Monday, January 19, 2015

What do rules have to do with the Gospel?

How often do we hear that rules are antithetical to the Gospel, that the nature of the Gospel means that every rule gives way to a higher principle, a gospel principle, of tolerance, acceptance, love?  How often do we have people juxtapose truth with love so that truth must bend in order to serve the higher goal of love?  How often do we hear people say that it is not the faith that needs to change but practices (liturgical, doctrinal, discipline, etc...) opened up to be more receptive, more welcoming, and more friendly?

I have had conversations with folks who insisted that the Gospel insists that there can be no rules about who may commune or who may not commune. . . that there should be no condemnation for cohabitation. . . that love requires all people of sincerity and good will to be accepted -- along with their lifestyles. The Gospel is not attached to the cross or suffering or even God's answer for sin.  It is, in this mindset, a lofty principle without any judgment whatsoever, without any real truth except tolerance, and without any real substance except feeling.  This is not the Gospel of Jesus Christ nor is it remotely related to the Gospel proclaimed in Scripture and testified in tradition.  There is no promise in this gospel nor is there any real hope.

Now I read where a Roman Catholic bishop in Belgium has take up the cause of this Gospel detached from Christ and His suffering and proclaimed the triumph of love that accepts without judgment and tolerates without condemnation any and all of good will.  You read for yourself:

“We have to look inside the church for a formal recognition of the relationality which is also present in many gay couples. As there are a variety of legal frameworks in society exists for partners must arrive recognition form a diversity in the church.”  Moreover, [Bishop Johan Bonny of Antwerp (not an official translation)] argues that a homosexual relationship as well the criteria of a religious marriage can satisfy.“The intrinsic values are more important to me than the institutional demand. The Christian ethic is based on lasting relationships where exclusivity, loyalty and care are central to each other.”
 Without agreeing with everything Rome says about marriage, it is still possible to see that Bishop Bonny is not advocating a simple change in practice but a wholesale and radical redefinition of what Rome has said marriage is.  Sadly, it seems this fellow may be in line to become the next primate of the Roman Catholic Church in Belgium.  If so, it will surely tell us as much about Francis as it does about Bishop Bonny!

Yet we as Lutherans face exactly the same tension.  To deny approval to anyone of sincerity and good will is antithetical to the Gospel, it is claimed.  Whether at the altar rail for communion or before the altar in marriage, love (gospel) requires us to suspend all judgement and allows only one thing -- the welcome of all who are sincere and of good will.  In essence this is exactly the position of the ELCA with respect to who may commune, who may marry, and who may become a pastor.

As good as this sounds, it is, in reality, the emptying of the Gospel of any of its power and the abandonment of any and all hope in the true and living God whom we know in Christ Jesus.  It represents not simply changes in practice but a transformation of what is believed and confessed, a severe disconnect with the Church that went before us, and a rebuke and rejection of our very Confessions.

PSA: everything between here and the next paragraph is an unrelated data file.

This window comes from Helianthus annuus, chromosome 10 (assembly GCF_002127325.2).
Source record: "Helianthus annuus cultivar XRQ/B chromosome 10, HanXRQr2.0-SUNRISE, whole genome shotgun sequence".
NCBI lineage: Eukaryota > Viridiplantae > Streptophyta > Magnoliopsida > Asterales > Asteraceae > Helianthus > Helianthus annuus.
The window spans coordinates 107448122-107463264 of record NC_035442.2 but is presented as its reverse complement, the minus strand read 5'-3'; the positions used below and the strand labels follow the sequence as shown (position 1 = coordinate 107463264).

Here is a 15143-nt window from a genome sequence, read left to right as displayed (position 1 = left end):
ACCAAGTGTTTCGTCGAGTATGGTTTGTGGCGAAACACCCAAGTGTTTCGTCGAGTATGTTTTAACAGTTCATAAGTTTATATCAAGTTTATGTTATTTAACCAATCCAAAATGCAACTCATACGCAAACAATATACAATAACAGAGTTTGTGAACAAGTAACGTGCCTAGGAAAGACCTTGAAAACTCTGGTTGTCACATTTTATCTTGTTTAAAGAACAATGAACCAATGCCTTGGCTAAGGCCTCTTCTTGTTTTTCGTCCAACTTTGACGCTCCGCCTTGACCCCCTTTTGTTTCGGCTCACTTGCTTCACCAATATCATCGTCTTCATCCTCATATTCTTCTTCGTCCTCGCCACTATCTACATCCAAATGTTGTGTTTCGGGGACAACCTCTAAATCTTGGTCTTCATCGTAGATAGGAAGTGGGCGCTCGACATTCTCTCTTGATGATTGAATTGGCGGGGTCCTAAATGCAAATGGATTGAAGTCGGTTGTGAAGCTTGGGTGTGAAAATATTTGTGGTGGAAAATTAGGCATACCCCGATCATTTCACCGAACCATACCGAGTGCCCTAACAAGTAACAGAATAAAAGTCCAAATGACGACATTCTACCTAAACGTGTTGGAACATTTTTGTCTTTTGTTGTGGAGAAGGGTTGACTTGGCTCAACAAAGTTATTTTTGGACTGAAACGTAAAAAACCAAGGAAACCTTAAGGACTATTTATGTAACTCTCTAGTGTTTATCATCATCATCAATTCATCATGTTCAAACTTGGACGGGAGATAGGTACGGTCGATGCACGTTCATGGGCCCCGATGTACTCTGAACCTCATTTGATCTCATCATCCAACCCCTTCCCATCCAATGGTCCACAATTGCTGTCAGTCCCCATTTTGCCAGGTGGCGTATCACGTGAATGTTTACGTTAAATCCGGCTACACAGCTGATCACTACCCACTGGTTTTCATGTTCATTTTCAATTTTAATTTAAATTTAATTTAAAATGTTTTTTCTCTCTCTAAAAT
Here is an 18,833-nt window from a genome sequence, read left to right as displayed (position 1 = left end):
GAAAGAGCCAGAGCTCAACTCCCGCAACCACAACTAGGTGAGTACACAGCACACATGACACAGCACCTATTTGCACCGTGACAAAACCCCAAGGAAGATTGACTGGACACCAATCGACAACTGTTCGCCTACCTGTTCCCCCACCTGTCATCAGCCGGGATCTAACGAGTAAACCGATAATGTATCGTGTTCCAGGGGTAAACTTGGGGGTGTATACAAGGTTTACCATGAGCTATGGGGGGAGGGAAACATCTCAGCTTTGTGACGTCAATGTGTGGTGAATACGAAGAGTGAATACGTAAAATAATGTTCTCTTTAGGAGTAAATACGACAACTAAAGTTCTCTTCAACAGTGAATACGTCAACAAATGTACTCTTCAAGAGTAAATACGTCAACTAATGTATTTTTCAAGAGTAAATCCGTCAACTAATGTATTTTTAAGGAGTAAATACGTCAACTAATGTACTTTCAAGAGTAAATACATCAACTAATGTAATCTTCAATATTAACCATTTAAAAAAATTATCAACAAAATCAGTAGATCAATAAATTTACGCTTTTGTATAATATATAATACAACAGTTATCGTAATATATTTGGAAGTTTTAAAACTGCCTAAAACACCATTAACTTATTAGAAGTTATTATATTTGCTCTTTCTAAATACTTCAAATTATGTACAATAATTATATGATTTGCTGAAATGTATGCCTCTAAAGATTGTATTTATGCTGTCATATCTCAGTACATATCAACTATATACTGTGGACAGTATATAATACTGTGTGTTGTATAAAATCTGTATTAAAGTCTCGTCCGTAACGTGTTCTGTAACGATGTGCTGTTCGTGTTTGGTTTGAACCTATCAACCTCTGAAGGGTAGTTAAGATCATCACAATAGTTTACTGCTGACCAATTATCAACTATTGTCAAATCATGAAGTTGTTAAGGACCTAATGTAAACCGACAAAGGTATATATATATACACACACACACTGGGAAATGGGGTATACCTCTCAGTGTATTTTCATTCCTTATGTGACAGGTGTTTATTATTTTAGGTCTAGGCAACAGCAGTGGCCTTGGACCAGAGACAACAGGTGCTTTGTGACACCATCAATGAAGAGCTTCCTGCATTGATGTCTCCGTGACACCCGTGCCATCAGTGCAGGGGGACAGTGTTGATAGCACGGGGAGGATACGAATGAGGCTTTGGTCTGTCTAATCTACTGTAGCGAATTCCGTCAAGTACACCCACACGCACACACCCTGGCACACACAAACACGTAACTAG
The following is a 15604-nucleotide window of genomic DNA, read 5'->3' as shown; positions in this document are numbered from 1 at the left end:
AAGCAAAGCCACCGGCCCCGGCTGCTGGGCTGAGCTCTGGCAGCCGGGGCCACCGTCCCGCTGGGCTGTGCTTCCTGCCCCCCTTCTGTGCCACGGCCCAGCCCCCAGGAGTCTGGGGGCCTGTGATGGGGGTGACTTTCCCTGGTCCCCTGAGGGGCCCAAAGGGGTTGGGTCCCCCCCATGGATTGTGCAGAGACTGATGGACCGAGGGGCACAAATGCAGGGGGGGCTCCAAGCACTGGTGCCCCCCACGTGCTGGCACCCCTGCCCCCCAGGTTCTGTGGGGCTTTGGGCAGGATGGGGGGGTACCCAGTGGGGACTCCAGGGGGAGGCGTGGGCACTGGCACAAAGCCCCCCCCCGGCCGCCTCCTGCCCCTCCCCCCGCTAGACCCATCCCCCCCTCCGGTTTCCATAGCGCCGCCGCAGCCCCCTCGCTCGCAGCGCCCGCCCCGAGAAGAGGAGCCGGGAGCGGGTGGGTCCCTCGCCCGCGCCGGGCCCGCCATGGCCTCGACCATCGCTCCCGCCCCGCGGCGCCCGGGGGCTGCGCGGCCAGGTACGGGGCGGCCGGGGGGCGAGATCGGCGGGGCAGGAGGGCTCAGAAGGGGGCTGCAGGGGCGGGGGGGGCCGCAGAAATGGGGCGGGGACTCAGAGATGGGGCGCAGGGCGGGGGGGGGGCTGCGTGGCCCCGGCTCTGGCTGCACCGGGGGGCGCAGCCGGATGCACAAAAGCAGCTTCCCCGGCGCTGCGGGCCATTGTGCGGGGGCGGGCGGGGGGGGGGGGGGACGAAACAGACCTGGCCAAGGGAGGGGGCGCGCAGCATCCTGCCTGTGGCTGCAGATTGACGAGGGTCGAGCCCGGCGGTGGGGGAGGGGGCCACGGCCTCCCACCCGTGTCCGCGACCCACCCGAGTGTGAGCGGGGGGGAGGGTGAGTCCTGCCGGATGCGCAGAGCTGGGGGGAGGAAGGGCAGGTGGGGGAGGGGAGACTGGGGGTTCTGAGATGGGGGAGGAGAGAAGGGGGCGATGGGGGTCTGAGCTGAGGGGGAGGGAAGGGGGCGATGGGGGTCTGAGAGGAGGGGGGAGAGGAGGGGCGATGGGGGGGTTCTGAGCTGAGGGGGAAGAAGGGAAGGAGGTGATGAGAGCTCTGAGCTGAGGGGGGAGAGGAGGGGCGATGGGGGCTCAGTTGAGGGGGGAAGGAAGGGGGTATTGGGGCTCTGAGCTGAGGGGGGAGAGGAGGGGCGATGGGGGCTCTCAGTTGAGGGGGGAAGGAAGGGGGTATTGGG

We are told that if the music of Sunday morning or the strangeness of the liturgy or the manner of dress is a barrier to even one hearing the Gospel, this must be sacrificed immediately for the higher call of the Gospel.  The problem with this is that the word gospel is being used in a manner foreign to Scripture and tradition.  The music of Sunday morning in not for our feelings or reflective of our preference but a vehicle for the Word, a means of both teaching and confessing Christ.  Music in and of the liturgy has a creedal character.   The problem with this is that the liturgy is not simply an order that might be used but the Gospel.  The liturgy is Scripture said and sung.  To abandon the liturgy in favor of seeker or culturally sensitive forms is to tinker with what we believe, confess, and teach.  To treat the setting of God's people around Word and Sacrament as entertainment designed to satisfy the spectator or provide a venue for the leader to do his or her thing is to move worship from God and for God to one of many different things we do largely because we want to, it makes us feel better, or it allows us to shine before our peers.  Such is not simply a change in practice but a profound shift of belief and witness away from Scripture and tradition and in conflict with creed and confession.

At least we should be able to acknowledge this much.  The argument has never been about a change in a subtle practice.  It has always been about whether practice flows from confession, whether confession changes, and whether fidelity to Scripture and consistency with tradition allows us the freedom to make such changes.  It is not about whether the Church has a hang up with sex or some conflict between high brow and low brow practice but about Christ.  The truth is that the biggest impediment to the world is not the problem of cohabiting straights or homosexuals or music preference or casual style but Christ.  He is the stumbling block.  To transform the Gospel to make it winsome or acceptable to the masses inevitably leads to transforming the Gospel itself and the end result is a Christ-less Scripture, proclamation, and confession that saves no one at all.  It is not that the Gospel has rules we must obey but that to be faithful to Christ requires us to be faithful to His Word.  That is the rule with the biggest kick back.

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